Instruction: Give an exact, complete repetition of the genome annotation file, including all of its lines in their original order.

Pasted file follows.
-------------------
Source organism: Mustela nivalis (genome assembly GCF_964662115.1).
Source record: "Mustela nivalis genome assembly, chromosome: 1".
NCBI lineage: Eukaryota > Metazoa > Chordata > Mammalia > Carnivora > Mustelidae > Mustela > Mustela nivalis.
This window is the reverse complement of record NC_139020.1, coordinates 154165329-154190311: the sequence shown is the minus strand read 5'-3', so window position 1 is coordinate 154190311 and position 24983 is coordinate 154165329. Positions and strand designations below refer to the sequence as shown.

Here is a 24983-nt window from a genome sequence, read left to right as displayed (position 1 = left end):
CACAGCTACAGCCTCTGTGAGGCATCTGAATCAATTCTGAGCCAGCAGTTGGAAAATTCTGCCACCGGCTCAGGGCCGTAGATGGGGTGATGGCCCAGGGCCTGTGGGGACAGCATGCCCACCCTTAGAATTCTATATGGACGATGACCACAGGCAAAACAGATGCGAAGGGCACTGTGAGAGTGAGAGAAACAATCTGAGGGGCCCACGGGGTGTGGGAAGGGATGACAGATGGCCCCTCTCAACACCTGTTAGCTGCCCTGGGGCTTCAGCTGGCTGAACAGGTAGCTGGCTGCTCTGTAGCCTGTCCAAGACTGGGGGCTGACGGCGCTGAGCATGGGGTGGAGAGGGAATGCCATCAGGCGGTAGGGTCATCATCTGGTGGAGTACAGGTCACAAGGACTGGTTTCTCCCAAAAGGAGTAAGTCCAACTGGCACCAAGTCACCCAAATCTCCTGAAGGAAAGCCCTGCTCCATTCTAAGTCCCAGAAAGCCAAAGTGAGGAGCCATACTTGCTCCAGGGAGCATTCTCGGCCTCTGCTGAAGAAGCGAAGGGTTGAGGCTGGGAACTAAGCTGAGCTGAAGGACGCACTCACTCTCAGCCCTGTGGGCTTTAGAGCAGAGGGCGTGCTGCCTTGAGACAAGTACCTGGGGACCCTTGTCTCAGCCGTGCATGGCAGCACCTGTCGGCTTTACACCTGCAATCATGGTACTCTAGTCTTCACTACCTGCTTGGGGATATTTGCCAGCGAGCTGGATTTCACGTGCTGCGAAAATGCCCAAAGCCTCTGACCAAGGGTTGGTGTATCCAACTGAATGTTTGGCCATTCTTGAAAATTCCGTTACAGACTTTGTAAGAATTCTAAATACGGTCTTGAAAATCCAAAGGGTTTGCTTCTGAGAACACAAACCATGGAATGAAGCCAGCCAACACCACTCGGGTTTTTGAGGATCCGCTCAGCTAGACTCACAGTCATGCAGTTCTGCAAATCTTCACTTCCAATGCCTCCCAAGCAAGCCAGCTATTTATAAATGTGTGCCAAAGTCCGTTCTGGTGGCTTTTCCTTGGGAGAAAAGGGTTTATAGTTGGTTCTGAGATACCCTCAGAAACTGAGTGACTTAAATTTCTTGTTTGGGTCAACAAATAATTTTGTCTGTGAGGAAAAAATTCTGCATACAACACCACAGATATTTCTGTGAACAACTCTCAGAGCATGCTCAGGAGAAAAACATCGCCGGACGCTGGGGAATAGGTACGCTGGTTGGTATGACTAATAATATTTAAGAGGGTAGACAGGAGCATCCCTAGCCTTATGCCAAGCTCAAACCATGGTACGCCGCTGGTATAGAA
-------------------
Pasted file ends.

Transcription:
Source organism: Mustela nivalis (genome assembly GCF_964662115.1).
Source record: "Mustela nivalis genome assembly, chromosome: 1".
NCBI lineage: Eukaryota > Metazoa > Chordata > Mammalia > Carnivora > Mustelidae > Mustela > Mustela nivalis.
This window is the reverse complement of record NC_139020.1, coordinates 154165329-154190311: the sequence shown is the minus strand read 5'-3', so window position 1 is coordinate 154190311 and position 24983 is coordinate 154165329. Positions and strand designations below refer to the sequence as shown.

Here is a 24983-nt window from a genome sequence, read left to right as displayed (position 1 = left end):
CACAGCTACAGCCTCTGTGAGGCATCTGAATCAATTCTGAGCCAGCAGTTGGAAAATTCTGCCACCGGCTCAGGGCCGTAGATGGGGTGATGGCCCAGGGCCTGTGGGGACAGCATGCCCACCCTTAGAATTCTATATGGACGATGACCACAGGCAAAACAGATGCGAAGGGCACTGTGAGAGTGAGAGAAACAATCTGAGGGGCCCACGGGGTGTGGGAAGGGATGACAGATGGCCCCTCTCAACACCTGTTAGCTGCCCTGGGGCTTCAGCTGGCTGAACAGGTAGCTGGCTGCTCTGTAGCCTGTCCAAGACTGGGGGCTGACGGCGCTGAGCATGGGGTGGAGAGGGAATGCCATCAGGCGGTAGGGTCATCATCTGGTGGAGTACAGGTCACAAGGACTGGTTTCTCCCAAAAGGAGTAAGTCCAACTGGCACCAAGTCACCCAAATCTCCTGAAGGAAAGCCCTGCTCCATTCTAAGTCCCAGAAAGCCAAAGTGAGGAGCCATACTTGCTCCAGGGAGCATTCTCGGCCTCTGCTGAAGAAGCGAAGGGTTGAGGCTGGGAACTAAGCTGAGCTGAAGGACGCACTCACTCTCAGCCCTGTGGGCTTTAGAGCAGAGGGCGTGCTGCCTTGAGACAAGTACCTGGGGACCCTTGTCTCAGCCGTGCATGGCAGCACCTGTCGGCTTTACACCTGCAATCATGGTACTCTAGTCTTCACTACCTGCTTGGGGATATTTGCCAGCGAGCTGGATTTCACGTGCTGCGAAAATGCCCAAAGCCTCTGACCAAGGGTTGGTGTATCCAACTGAATGTTTGGCCATTCTTGAAAATTCCGTTACAGACTTTGTAAGAATTCTAAATACGGTCTTGAAAATCCAAAGGGTTTGCTTCTGAGAACACAAACCATGGAATGAAGCCAGCCAACACCACTCGGGTTTTTGAGGATCCGCTCAGCTAGACTCACAGTCATGCAGTTCTGCAAATCTTCACTTCCAATGCCTCCCAAGCAAGCCAGCTATTTATAAATGTGTGCCAAAGTCCGTTCTGGTGGCTTTTCCTTGGGAGAAAAGGGTTTATAGTTGGTTCTGAGATACCCTCAGAAACTGAGTGACTTAAATTTCTTGTTTGGGTCAACAAATAATTTTGTCTGTGAGGAAAAAATTCTGCATACAACACCACAGATATTTCTGTGAACAACTCTCAGAGCATGCTCAGGAGAAAAACATCGCCGGACGCTGGGGAATAGGTACGCTGGTTGGTATGACTAATAATATTTAAGAGGGTAGACAGGAGCATCCCTAGCCTTATGCCAAGCTCAAACCATGGTACGCCGCTGGTATAGAA